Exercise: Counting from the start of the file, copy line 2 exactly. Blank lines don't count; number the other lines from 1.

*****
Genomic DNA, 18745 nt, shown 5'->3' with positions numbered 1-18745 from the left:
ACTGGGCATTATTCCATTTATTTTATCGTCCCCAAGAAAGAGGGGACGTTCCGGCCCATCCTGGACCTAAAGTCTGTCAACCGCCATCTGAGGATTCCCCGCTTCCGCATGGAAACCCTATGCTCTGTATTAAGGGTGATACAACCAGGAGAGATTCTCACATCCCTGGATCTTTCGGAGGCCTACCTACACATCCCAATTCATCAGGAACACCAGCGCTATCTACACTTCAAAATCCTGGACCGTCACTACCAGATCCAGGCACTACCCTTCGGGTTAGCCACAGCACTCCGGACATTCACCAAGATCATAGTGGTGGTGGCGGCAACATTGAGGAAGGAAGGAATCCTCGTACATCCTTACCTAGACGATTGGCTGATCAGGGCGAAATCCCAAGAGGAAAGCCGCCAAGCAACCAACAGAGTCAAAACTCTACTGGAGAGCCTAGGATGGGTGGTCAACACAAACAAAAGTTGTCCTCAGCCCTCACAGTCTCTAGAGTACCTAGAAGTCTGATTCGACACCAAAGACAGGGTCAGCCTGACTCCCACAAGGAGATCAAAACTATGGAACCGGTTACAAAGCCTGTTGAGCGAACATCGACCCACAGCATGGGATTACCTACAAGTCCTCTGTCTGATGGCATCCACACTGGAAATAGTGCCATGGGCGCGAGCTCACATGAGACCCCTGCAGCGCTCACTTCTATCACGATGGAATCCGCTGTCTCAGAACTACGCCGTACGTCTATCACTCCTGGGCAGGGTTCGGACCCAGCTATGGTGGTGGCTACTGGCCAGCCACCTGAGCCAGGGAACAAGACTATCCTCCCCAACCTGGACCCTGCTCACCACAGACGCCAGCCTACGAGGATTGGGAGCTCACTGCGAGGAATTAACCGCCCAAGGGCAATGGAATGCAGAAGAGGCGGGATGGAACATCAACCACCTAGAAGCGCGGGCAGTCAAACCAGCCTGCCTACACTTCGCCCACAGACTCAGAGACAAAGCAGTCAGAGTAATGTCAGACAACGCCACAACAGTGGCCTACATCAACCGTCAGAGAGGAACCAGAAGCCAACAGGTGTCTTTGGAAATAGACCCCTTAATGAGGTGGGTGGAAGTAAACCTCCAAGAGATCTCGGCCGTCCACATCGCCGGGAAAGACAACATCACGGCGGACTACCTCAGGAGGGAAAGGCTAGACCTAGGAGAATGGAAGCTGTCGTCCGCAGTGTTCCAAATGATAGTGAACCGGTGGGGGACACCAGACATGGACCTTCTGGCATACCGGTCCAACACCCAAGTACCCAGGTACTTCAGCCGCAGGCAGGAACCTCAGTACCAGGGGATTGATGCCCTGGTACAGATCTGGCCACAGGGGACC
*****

ACTGGGCATTATTCCATTTATTTTATCGTCCCCAAGAAAGAGGGGACGTTCCGGCCCATCCTGGACCTAAAGTCTGTCAACCGCCATCTGAGGATTCCCCGCTTCCGCATGGAAACCCTATGCTCTGTATTAAGGGTGATACAACCAGGAGAGATTCTCACATCCCTGGATCTTTCGGAGGCCTACCTACACATCCCAATTCATCAGGAACACCAGCGCTATCTACACTTCAAAATCCTGGACCGTCACTACCAGATCCAGGCACTACCCTTCGGGTTAGCCACAGCACTCCGGACATTCACCAAGATCATAGTGGTGGTGGCGGCAACATTGAGGAAGGAAGGAATCCTCGTACATCCTTACCTAGACGATTGGCTGATCAGGGCGAAATCCCAAGAGGAAAGCCGCCAAGCAACCAACAGAGTCAAAACTCTACTGGAGAGCCTAGGATGGGTGGTCAACACAAACAAAAGTTGTCCTCAGCCCTCACAGTCTCTAGAGTACCTAGAAGTCTGATTCGACACCAAAGACAGGGTCAGCCTGACTCCCACAAGGAGATCAAAACTATGGAACCGGTTACAAAGCCTGTTGAGCGAACATCGACCCACAGCATGGGATTACCTACAAGTCCTCTGTCTGATGGCATCCACACTGGAAATAGTGCCATGGGCGCGAGCTCACATGAGACCCCTGCAGCGCTCACTTCTATCACGATGGAATCCGCTGTCTCAGAACTACGCCGTACGTCTATCACTCCTGGGCAGGGTTCGGACCCAGCTATGGTGGTGGCTACTGGCCAGCCACCTGAGCCAGGGAACAAGACTATCCTCCCCAACCTGGACCCTGCTCACCACAGACGCCAGCCTACGAGGATTGGGAGCTCACTGCGAGGAATTAACCGCCCAAGGGCAATGGAATGCAGAAGAGGCGGGATGGAACATCAACCACCTAGAAGCGCGGGCAGTCAAACCAGCCTGCCTACACTTCGCCCACAGACTCAGAGACAAAGCAGTCAGAGTAATGTCAGACAACGCCACAACAGTGGCCTACATCAACCGTCAGAGAGGAACCAGAAGCCAACAGGTGTCTTTGGAAATAGACCCCTTAATGAGGTGGGTGGAAGTAAACCTCCAAGAGATCTCGGCCGTCCACATCGCCGGGAAAGACAACATCACGGCGGACTACCTCAGGAGGGAAAGGCTAGACCTAGGAGAATGGAAGCTGTCGTCCGCAGTGTTCCAAATGATAGTGAACCGGTGGGGGACACCAGACATGGACCTTCTGGCATACCGGTCCAACACCCAAGTACCCAGGTACTTCAGCCGCAGGCAGGAACCTCAGTACCAGGGGATTGATGCCCTGGTACAGATCTGGCCACAGGGGACC